By Keegan Hamilton
By Albert Samaha
By Village Voice staff
By Tessa Stuart
By Albert Samaha
By Steve Weinstein
By Devon Maloney
By Tessa Stuart
Wine, Friend, and Truth, the Proverb says, agree/And now I'me heated take this Truth from me.Theocritus's "Idyllium 26"
The truth for some of us is that, after watching Sunday's Gay Pride paradehours of vigilant standing among the phalanxes of people lining Fifth Avenue in the blazing sunwe get Prided out. The evening's circuit parties, clubs, and pier dance just seem a little too frenetic. But tiring of the heat and crowds doesn't mean that we shouldn't be able to agree with the Proverb's advice and join friends in a cool, mellow setting. Gay bars have been sprucing up or opening their backyards since the smoking ban pushed the puffers outside. Conveniently, most of these idyllic gardens have popped up at laid-back neighborhood watering holes, where the clientele is more likely to arrive in jeans and T-shirts than in Lycra and leather, and where you're bound to spot lesbians mingling with gay men. We visited a few of these bars and found tranquil vibes, summer breezes, and fun-loving boys and girls.
Finding a happenin' spot in Hell's Kitchen is easy; Ninth and Tenth avenues overflow with plenty. But locating an alfresco cocktail space in the Kitchen proved a little tougher. Then we found FUSION(818 Tenth Avenue, 212-397-1133), a cozy locals' den. The long, narrow lounge opens up, via a small tent (for rainy days?), to an urban canyon dotted with plastic chairs and potted trees. We plopped down on a park bench and, beneath the fire escapes and peacefully droning air conditioners, enjoyed a sparkling, minty Bacardi mojito ($8) and a vodka-based Pussyfoot ($9)a secret recipe, though we detected hints of melon and citruswhich came chilled in a martini glass. My drinking buddy, an interior designer by trade, remarked that the mood lighting was "excellent," and that the bartender had concocted the best mojitos he'd ever tasted.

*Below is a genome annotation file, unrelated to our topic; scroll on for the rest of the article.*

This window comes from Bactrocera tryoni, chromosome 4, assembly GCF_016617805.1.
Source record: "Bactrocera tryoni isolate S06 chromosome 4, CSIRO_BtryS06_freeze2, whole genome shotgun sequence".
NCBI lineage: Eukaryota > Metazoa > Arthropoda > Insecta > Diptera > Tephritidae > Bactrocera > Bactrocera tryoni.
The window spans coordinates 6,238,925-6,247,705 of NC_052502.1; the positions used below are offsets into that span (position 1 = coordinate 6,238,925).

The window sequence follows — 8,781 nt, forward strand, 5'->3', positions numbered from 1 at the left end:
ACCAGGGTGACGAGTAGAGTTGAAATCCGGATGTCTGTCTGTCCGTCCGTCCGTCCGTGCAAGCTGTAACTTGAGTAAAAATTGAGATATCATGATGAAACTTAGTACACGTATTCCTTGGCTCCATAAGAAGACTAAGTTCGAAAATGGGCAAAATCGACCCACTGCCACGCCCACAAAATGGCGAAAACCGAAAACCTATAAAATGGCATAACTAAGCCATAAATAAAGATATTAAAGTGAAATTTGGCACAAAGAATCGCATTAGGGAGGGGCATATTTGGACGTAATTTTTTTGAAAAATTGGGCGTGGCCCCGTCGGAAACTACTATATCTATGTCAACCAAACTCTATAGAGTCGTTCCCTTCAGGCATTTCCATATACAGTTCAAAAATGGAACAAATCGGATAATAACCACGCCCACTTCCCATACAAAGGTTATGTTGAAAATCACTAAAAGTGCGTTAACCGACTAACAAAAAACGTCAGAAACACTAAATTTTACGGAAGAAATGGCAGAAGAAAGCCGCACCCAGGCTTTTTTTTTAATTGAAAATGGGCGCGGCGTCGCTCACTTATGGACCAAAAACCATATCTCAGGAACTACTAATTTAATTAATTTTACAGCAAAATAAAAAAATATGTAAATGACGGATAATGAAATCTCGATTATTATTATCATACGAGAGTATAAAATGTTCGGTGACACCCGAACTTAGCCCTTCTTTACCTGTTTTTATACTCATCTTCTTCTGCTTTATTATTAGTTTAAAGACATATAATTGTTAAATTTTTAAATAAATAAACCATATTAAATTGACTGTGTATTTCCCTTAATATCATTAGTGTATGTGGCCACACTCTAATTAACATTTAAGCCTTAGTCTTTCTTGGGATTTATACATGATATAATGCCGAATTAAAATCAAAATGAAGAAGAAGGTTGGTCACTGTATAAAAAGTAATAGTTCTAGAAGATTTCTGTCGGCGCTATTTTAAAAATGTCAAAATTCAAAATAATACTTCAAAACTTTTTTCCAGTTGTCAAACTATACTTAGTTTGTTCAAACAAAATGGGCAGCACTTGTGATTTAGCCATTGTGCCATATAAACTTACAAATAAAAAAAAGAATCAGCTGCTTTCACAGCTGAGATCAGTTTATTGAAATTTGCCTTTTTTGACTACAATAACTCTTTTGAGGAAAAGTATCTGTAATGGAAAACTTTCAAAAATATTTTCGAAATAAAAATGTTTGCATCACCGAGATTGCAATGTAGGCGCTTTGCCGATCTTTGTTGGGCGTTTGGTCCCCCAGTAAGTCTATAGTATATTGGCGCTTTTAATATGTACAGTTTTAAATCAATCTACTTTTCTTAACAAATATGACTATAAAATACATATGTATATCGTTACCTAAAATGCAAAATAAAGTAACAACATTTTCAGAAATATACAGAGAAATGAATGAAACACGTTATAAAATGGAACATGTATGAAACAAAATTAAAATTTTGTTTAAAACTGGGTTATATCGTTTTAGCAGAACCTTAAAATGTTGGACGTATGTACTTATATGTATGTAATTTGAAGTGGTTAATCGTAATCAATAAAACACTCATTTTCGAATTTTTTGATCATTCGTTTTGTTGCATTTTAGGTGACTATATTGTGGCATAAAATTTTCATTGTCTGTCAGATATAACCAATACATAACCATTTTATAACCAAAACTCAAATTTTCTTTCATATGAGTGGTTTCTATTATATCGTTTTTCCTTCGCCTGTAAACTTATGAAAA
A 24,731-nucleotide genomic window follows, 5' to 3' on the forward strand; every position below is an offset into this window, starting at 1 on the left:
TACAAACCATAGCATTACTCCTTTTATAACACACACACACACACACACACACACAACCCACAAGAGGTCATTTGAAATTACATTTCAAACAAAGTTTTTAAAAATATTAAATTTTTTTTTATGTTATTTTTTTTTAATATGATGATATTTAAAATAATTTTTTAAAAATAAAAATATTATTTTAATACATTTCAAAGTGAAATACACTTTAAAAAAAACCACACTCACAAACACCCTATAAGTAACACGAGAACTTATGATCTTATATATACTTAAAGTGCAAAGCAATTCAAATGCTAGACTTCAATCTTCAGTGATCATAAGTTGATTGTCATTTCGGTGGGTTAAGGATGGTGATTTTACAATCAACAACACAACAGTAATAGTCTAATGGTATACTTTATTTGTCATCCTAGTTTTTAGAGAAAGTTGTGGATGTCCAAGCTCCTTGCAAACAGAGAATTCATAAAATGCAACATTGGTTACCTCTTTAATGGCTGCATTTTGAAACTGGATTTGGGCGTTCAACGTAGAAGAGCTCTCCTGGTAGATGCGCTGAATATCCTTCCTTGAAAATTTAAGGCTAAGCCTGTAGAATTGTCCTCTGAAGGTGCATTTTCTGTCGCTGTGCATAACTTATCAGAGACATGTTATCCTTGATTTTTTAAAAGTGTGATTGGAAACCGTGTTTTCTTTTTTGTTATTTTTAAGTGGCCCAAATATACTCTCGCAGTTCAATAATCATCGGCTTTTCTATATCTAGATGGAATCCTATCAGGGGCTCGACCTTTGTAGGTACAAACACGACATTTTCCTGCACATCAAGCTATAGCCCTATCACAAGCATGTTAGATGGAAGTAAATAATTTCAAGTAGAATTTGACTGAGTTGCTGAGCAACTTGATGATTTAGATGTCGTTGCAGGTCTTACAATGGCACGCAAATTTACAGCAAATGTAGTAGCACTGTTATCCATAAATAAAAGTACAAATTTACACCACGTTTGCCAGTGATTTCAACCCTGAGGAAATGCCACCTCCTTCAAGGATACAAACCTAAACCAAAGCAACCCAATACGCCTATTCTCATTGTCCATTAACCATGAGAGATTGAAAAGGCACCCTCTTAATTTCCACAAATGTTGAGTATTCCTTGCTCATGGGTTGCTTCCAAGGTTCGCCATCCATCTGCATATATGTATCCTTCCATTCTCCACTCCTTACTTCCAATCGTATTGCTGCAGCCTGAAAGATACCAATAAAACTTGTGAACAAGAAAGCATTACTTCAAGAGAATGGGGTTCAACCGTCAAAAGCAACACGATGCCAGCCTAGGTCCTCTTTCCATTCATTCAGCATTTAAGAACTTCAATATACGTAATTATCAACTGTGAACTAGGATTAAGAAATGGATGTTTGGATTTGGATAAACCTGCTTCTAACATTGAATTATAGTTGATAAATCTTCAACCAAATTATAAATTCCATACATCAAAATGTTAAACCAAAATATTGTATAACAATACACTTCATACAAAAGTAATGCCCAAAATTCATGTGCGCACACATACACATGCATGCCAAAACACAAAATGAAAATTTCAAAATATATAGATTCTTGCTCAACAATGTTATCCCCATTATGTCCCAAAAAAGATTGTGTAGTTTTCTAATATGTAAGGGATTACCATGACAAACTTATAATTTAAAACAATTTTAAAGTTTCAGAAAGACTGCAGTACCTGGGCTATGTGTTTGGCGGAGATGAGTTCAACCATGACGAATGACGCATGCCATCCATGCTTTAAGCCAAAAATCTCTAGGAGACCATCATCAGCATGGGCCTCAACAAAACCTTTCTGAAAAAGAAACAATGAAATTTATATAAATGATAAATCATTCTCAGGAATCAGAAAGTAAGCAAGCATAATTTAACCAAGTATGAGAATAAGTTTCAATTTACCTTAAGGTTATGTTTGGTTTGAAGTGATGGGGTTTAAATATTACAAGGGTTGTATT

The name of the Park Slope bar EXCELSIOR(390 Fifth Avenue, Brooklyn, 718-832-1599) attracted our attention. "Excelsior!" ("Ever higher!"), for those unaware, is New York's state motto. This liquor-serving incarnation of the slogan boasts an expansive, lush outside space with plastic flamingos. But the deck and garden had just closed when we arrived (outside hours until 11 p.m. on weeknights, 1 a.m. on weekends), so we played a few classics on the jukebox, which had Echo and the Bunnymen, the Psychedelic Furs, and INXS, and quaffed a fresh, extra boozy ("Ever drunker!"), icy margarita ($7) served in a tall pilsner glass. Most of the primarily button-down-shirt-and-khaki-clad bargoers seemed, not surprisingly, to live nearby, judging from the presence of several dogs, who wove among the bar stools and tables begging for a pat on the head.
The Billyburg regulars at METROPOLITAN(559 Lorimer Street, Brooklyn, 718-599-4444), on the other hand, had their own maxim, "Ever hipper!" Faux-hawks, vintage tees, and studded belts prevailed in the enormous backyard. The latticework and wood decking juxtaposed with all the tattoos reminded us of a boathouse at some punk-rock summer camp for homosexuals. We cruised around with a potent tequila gimlet ($5) and enjoyed what we believe to be one of the most gay-pleasing jukeboxes in New York, with its heavy rotation of New Order, Stevie Nicks, Erasure, and the B-52's. Inside, a couple of guys clustered around the red-felt pool table, intent on sinking the eight ball, while most of the diverse group of drinkers relaxed under the kinda starry sky, creating a tableau that reminded me of another famous motto: "Out of many, one"what a happy thought for Pride.